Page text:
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10.25 am

Mr. Andrew Tyrie (Chichester): I congratulate my right hon. Friend the Member for Cities of London and Westminster (Mr. Brooke) on securing today's debate. My interest in this issue goes back to when I was briefly special adviser to the Minister for the Arts in the mid-1980s, but it was revived in the autumn when I found myself in a fourball, playing golf with the finance director

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of one of the major auction houses. He told me in a very matter-of-fact tone of his plans for the auction house to move abroad, with most of its business going to New York and some to Geneva, if the EC proposals were implemented. So he already had contingency plans well in hand. Of course, auction houses want to move outside any zone where European regulation may be imposed on them as a result of the droit de suite.

We have all heard the arguments and almost everyone agrees with them. Clearly, VAT at 5 per cent. will drive away business. VAT also causes enormous administrative hassle. The droit de suite will not have the effects intended for it. It does not benefit artists, but their children or grandchildren as it lowers prices in the primary art market. Like VAT, it also drives business abroad and was rejected as an approach by the Whitford report on copyright on the grounds that it would be unenforceable as some of the art market would go underground and the rest would go abroad. Today, we all agree that droit de suite would be a disaster.

A major task rests with the Government to provide as much information as possible by answering many of the questions that have been raised today. That would enhance the force of the arguments that Britain could make against those measures.

Let me summarise some of the questions that the Government should try to answer. On VAT, what estimate have the Government made of the encouragement of the repatriation of our cultural heritage that resulted from the absence of VAT prior to 1994, and the imposition of the seventh VAT directive? A similar question for the Government is their estimate of the contribution that 2.5 per cent. VAT is now making to the decline in imports since 1994. What is their estimate of the effects that raising VAT to 5 per cent. would have on art imports? Will the Government press the European Commission to publish its promised study on the effects of VAT on art imports? I understand that it was promised by the end of 1998, but it is still not forthcoming. Will the Government try to negotiate an extension of the derogation to keep VAT at 2.5 per cent. at least until the Commission has published its report and its conclusions are digested?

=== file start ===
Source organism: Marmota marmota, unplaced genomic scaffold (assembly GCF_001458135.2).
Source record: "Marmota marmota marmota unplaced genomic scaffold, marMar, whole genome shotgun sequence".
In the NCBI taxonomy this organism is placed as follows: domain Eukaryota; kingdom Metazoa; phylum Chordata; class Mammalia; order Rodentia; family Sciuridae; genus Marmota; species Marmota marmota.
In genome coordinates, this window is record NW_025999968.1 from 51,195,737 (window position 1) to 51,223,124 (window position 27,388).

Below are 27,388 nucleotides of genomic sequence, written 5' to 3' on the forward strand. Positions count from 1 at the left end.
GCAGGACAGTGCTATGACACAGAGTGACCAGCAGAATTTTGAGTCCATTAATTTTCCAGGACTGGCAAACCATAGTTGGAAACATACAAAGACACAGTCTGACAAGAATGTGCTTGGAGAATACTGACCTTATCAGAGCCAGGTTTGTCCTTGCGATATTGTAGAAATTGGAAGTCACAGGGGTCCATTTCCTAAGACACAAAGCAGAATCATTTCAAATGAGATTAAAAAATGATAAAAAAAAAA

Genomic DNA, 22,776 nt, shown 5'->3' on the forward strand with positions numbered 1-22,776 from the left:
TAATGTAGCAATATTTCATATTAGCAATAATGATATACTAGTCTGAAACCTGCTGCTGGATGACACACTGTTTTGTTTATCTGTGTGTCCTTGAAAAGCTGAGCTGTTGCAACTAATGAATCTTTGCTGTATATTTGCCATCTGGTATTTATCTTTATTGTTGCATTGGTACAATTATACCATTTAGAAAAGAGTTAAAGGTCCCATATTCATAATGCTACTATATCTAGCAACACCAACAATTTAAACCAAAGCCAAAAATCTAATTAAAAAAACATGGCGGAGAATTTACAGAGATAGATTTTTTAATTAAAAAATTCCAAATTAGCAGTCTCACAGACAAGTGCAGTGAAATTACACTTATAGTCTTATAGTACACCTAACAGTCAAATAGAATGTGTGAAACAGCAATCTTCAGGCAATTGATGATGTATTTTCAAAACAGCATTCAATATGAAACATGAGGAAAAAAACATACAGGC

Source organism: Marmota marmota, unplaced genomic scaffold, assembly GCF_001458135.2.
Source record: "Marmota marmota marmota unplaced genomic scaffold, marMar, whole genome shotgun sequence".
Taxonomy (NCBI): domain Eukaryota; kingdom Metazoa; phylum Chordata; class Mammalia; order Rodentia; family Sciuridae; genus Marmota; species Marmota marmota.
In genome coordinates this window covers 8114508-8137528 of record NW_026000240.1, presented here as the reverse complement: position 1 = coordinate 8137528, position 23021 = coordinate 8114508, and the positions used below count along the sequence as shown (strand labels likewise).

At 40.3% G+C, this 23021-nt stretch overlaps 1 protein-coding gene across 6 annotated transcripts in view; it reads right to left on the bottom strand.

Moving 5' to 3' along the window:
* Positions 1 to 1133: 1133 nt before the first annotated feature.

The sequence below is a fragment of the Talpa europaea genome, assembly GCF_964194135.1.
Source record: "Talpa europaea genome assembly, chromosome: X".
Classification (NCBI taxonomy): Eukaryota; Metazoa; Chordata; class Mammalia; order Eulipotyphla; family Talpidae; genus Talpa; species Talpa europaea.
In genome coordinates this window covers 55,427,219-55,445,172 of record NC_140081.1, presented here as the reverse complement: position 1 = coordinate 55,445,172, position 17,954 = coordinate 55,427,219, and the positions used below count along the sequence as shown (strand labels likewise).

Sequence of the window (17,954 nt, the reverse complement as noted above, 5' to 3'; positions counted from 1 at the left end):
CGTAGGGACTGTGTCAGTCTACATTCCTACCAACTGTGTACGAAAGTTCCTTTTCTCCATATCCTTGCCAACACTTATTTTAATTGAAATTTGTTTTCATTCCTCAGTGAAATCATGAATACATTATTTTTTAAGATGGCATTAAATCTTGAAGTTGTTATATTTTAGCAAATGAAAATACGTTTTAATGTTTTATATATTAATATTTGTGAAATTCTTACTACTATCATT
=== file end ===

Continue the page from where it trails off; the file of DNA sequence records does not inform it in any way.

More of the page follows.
Can the Government confirm that they are still convinced of the harmful effects of droit de suite and its perverse and damaging effects on artists and the art market? Will they carry out a short study on those issues and publish their findings so that there can be complete clarity as to where they stand? Is there any scope for challenging the fact that droit de suite is being brought forward as a trade measure by the European Commission and is therefore subject to qualified majority voting, when logically, as has been pointed out by several hon. Members, it should be treated as a tax measure? Will the Government undertake to make further representations that it should be covered by the unanimity principle? If that is not possible--and perhaps it is not--what efforts are the Government making to try to secure a deal with another major European country in order to secure a blocking minority under qualified majority voting? The Dutch are already allies. Probably there are one or two other allies around--the Irish perhaps. One more major country as an ally would secure a blocking minority.

If we fail in that action, have the Government considered--as my right hon. Friend the Member for Haltemprice and Howden (Mr. Davies) asked a moment

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ago--whether there is any scope for using a Luxembourg compromise? What are the Government's views on the scope for use of a Luxembourg compromise in this case?

I believe that getting the facts into the open as much as possible will do most of the work for all of us in securing, or impressing, Britain's case on the Commission. If our case does not prevail, the losers will be clear--in lost jobs and tax revenue, and the loss of a centre of excellence, which will go abroad.